Cyprus Mail

Minister urges House to approve budget, avoid uncharted waters

Finance Minister Constantinos Petrides

Finance Minister Constantinos Petrides on Thursday again urged parliament to pass the 2021 budget bill, otherwise it would lead the country into “uncharted waters.”

“If the budget is not passed, there can be no new support given to employees or businesses, no social benefits, nor can the health system function…It is clear that we will enter into uncharted waters, and this at a time of major instability, with incalculable financial consequences,” the minister told lawmakers in his budget address before the House.

Failure to pass the budget would leave the healthcare system without funds to operate amid the coronavirus pandemic, while tens of thousands of people relying on state relief would be left in the lurch.

The minister appealed to MPs’ sense of responsibility, stressing that the budget allocations for 2021 aim not only to keep the economy from grinding to a halt now – but also to grease the skids for a gradual, slow recovery as the pandemic recedes.

Given the ongoing restrictions on trade and movement in general, many businesses are barely hanging on, Petrides said.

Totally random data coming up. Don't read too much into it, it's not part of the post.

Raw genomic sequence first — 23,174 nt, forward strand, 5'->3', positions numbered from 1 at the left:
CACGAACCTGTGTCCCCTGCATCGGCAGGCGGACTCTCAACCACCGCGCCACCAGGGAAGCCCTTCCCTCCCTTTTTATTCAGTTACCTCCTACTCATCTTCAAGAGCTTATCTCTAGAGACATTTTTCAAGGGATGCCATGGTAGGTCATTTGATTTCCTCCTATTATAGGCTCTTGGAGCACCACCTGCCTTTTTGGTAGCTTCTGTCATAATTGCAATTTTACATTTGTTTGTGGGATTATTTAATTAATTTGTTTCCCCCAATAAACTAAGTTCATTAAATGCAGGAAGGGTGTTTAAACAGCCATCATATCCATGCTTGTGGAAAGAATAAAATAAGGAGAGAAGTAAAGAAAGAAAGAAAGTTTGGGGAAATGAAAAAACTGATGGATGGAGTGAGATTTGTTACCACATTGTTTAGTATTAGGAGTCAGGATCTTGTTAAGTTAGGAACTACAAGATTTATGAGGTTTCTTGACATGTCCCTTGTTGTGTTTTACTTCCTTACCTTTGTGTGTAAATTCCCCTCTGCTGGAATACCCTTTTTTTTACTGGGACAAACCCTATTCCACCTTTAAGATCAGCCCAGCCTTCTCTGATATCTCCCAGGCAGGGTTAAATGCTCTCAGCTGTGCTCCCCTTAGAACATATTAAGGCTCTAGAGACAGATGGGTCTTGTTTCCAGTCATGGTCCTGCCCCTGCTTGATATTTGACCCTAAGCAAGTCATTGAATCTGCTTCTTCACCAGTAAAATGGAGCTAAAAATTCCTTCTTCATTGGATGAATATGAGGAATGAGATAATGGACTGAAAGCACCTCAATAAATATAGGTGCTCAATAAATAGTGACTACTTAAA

Through the 2021 balance sheet the state will continue subsidizing the salaries of distressed companies, while also underwrite interest on business, consumer and home loans.

“One might have expected that under the current circumstances, and given the fiscal pressures brought about by the pandemic, the 2021 budget would be more restricted than that of 2020. But on the contrary, we are submitting before you a budget that is €742 million or 10.6 per cent greater than the one in 2020,” Petrides said.

A little over €1 billion is allocated to healthcare, representing 9.63 per cent of the total budget.

Spending on welfare in 2021 will amount to €2.914 billion – or €146 million more than in 2020.

Amid the recession, the government forecasts that GDP will shrink by 5.5 per cent this year –better than earlier projections of a 7 per cent decline.

The ministry expects the economy to start rebounding next year, forecasting a 4.5 per cent growth compared to 2020.

Though unemployment will rise this year, it won’t spin out of control thanks to the state intervening to support workers and businesses, Petrides said.

The joblessness rate is expected to drop back to around 7 per cent in 2021, and to 6 per cent in 2022.

As for the public deficit for 2020, it will come to 4.5 per cent of GDP (from a 1.7 per cent surplus in 2019), as the public debt jumps to 115 per cent of GDP.

The finance minister called the 2021 budget the most critical one since 1974.

Junior opposition party Diko have stated they will vote down the balance sheet, unless the government gives the auditor-general access to data regarding the now-defunct citizenship-by-investment programme.

As things stand, it appears the government does not yet muster a plurality of votes to get the bill passed in the 55-seat parliament.


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